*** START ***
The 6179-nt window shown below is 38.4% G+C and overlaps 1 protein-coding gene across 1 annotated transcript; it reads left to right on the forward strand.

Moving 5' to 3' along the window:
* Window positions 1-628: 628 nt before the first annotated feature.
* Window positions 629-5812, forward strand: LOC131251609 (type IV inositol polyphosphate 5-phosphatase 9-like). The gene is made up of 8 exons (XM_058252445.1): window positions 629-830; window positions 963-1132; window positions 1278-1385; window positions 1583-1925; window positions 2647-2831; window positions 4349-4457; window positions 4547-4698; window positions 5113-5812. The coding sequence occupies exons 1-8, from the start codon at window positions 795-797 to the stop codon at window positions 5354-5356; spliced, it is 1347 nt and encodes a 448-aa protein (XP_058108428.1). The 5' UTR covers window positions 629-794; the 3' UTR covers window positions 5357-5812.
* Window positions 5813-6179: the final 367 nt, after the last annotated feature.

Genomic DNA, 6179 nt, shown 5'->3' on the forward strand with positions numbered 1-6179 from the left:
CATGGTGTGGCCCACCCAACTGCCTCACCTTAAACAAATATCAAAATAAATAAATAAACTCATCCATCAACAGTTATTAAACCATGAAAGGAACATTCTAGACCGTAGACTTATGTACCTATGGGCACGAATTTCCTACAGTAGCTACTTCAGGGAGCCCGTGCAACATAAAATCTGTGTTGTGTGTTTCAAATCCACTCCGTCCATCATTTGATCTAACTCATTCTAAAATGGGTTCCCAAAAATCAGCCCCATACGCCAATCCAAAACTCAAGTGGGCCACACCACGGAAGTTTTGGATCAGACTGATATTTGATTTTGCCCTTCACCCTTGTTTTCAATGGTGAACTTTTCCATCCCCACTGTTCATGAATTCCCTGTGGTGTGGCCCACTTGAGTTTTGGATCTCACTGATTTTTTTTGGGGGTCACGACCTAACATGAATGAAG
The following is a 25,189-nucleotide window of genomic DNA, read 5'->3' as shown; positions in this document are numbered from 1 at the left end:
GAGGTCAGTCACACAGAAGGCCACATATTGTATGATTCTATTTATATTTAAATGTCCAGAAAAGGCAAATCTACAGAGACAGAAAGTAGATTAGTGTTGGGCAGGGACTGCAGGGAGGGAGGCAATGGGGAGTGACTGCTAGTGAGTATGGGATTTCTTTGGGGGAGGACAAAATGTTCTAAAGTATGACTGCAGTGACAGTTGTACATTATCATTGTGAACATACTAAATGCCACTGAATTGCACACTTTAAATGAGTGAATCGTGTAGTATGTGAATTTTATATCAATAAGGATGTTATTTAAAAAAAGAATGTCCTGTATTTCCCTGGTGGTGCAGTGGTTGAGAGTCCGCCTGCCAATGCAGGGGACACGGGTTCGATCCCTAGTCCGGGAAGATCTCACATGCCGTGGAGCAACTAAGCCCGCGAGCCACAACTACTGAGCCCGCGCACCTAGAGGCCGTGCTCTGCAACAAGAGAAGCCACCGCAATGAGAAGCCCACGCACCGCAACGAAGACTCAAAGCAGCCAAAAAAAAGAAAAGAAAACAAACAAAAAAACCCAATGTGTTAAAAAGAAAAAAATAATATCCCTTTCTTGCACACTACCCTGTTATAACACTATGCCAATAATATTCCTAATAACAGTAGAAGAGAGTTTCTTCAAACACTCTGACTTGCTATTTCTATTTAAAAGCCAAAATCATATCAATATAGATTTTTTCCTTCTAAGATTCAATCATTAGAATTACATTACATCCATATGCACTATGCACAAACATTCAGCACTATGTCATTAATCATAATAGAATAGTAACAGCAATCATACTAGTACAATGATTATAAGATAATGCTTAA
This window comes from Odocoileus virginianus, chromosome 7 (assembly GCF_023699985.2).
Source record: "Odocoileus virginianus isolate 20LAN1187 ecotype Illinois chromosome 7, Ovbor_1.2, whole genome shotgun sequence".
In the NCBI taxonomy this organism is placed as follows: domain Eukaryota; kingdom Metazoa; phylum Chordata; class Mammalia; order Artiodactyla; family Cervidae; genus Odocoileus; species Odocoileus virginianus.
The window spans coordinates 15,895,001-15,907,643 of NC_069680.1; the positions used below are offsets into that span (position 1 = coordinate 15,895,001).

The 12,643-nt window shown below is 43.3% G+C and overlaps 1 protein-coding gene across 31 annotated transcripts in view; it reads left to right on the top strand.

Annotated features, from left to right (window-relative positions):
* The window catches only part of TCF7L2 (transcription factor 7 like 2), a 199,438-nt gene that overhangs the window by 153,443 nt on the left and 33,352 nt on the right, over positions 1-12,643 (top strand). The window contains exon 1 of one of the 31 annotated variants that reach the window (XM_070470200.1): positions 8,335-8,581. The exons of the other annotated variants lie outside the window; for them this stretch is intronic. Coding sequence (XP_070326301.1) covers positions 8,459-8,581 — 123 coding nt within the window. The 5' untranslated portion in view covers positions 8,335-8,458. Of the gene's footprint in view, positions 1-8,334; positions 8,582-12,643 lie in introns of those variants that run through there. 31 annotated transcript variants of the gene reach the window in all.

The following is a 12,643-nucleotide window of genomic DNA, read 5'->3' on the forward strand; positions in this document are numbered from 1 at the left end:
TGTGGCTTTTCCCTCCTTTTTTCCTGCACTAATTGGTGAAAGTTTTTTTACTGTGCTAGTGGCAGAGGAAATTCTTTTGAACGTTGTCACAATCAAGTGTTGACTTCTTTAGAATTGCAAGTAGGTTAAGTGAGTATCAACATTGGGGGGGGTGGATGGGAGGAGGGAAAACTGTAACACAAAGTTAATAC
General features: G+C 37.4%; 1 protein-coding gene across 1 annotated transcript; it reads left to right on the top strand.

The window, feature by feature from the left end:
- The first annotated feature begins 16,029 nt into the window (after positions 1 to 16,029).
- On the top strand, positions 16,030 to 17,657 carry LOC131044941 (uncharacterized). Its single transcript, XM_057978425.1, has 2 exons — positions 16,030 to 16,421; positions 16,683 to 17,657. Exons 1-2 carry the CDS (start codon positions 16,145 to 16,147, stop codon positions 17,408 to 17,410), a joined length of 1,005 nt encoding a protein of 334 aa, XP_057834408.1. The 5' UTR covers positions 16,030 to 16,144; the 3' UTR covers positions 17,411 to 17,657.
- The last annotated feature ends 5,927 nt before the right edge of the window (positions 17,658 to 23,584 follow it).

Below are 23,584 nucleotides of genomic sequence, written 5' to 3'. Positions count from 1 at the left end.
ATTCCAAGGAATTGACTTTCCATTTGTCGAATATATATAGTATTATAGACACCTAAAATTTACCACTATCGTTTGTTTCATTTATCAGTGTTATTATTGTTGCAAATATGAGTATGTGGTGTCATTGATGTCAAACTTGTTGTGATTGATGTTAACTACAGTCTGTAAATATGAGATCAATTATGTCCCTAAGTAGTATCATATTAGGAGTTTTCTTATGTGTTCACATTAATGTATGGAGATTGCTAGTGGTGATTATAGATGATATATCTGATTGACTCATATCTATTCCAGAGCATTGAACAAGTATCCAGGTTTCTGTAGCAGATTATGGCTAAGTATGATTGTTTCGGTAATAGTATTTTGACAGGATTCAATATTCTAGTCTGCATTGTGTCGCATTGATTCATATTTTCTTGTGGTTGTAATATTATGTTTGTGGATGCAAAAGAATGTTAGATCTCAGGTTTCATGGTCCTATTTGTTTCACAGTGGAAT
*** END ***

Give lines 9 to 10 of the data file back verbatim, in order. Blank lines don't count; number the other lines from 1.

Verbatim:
GAGGTCAGTCACACAGAAGGCCACATATTGTATGATTCTATTTATATTTAAATGTCCAGAAAAGGCAAATCTACAGAGACAGAAAGTAGATTAGTGTTGGGCAGGGACTGCAGGGAGGGAGGCAATGGGGAGTGACTGCTAGTGAGTATGGGATTTCTTTGGGGGAGGACAAAATGTTCTAAAGTATGACTGCAGTGACAGTTGTACATTATCATTGTGAACATACTAAATGCCACTGAATTGCACACTTTAAATGAGTGAATCGTGTAGTATGTGAATTTTATATCAATAAGGATGTTATTTAAAAAAAGAATGTCCTGTATTTCCCTGGTGGTGCAGTGGTTGAGAGTCCGCCTGCCAATGCAGGGGACACGGGTTCGATCCCTAGTCCGGGAAGATCTCACATGCCGTGGAGCAACTAAGCCCGCGAGCCACAACTACTGAGCCCGCGCACCTAGAGGCCGTGCTCTGCAACAAGAGAAGCCACCGCAATGAGAAGCCCACGCACCGCAACGAAGACTCAAAGCAGCCAAAAAAAAGAAAAGAAAACAAACAAAAAAACCCAATGTGTTAAAAAGAAAAAAATAATATCCCTTTCTTGCACACTACCCTGTTATAACACTATGCCAATAATATTCCTAATAACAGTAGAAGAGAGTTTCTTCAAACACTCTGACTTGCTATTTCTATTTAAAAGCCAAAATCATATCAATATAGATTTTTTCCTTCTAAGATTCAATCATTAGAATTACATTACATCCATATGCACTATGCACAAACATTCAGCACTATGTCATTAATCATAATAGAATAGTAACAGCAATCATACTAGTACAATGATTATAAGATAATGCTTAA
This window comes from Odocoileus virginianus, chromosome 7 (assembly GCF_023699985.2).